Commuter rail has its places, but where it works best is linking cities with exurbs, not with suburbs. At Portland Transport, we recently did an article on the future prospects of commuter rail in Portland, including more analysis of the WES (Westside Express Service) commuter line. (The prior commenter misidentified WES as MAX–MAX is Portland’s light rail system, which gets 120k+ boarding rides per day on four lines and 52 miles of track, not the 15-30k figure cited).

    I look forward to your next article!

  • The regional focus of the MPO shifted the plan towards helping commuters from fishers, noblesville, etc. through the bottleneck of 465-69, rather than spurring economic development within Indy with light rail.

    Suggesting light rail as only a future expansion is a joke. When it comes to light rail in Indy, the city needs to start taking the lead and acting on its own if this is ever going to happen because the suburbs have no interest along Meridian St. FYI, Detroit is breaking ground on light rail along a corridor very similar to Meridian next year using private-public funds. So if Detroit can do it, I would hope Indy could.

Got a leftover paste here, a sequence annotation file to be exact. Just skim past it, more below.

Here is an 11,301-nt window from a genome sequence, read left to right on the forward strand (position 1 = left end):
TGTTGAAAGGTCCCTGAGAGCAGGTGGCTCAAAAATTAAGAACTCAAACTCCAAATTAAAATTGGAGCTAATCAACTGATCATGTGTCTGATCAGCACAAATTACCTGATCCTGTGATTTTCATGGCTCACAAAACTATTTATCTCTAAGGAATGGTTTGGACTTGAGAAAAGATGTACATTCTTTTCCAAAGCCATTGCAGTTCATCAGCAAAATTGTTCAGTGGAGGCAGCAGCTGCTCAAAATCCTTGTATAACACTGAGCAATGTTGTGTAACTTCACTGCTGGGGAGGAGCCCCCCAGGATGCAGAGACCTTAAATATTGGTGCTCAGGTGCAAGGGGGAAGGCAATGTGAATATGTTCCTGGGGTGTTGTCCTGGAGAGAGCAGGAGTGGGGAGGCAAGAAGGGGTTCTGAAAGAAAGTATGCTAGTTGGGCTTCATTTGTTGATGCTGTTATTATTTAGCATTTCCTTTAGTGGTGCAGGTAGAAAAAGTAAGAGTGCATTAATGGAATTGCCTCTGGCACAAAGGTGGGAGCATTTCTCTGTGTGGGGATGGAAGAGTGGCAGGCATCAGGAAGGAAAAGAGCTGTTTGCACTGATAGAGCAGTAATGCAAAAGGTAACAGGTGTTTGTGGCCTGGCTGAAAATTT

• “(The prior commenter misidentified WES as MAX–MAX is Portland’s light rail system, which gets 120k+ boarding rides per day on four lines and 52 miles of track, not the 15-30k figure cited).”

    My mistake in calling WES the Westside MAX, especially since I use the latter to get to Hillsboro often. And the 15,000 – 30,000 per day number, what I meant by that was that’s the range that’s needed today for a new light rail line, not a complete system, to meet FTA’s Cost-Effectiveness Criteria. Norfolk’s new system will probably be at the low end of that range. Phoenix, with 40,000 riders a day, far exceeds it. I’m guessing Portland’s Banfield Line to Gresham probably exceeds 30,000 riders a day now too. Sure seems like it when I’m on it in the PM peak.

    And I agree with the poster above, cities may need to go it alone for a while, at least until gas prices rise substantially from where they are now.

  • Route doesn’t matter nearly as much as politics and funding.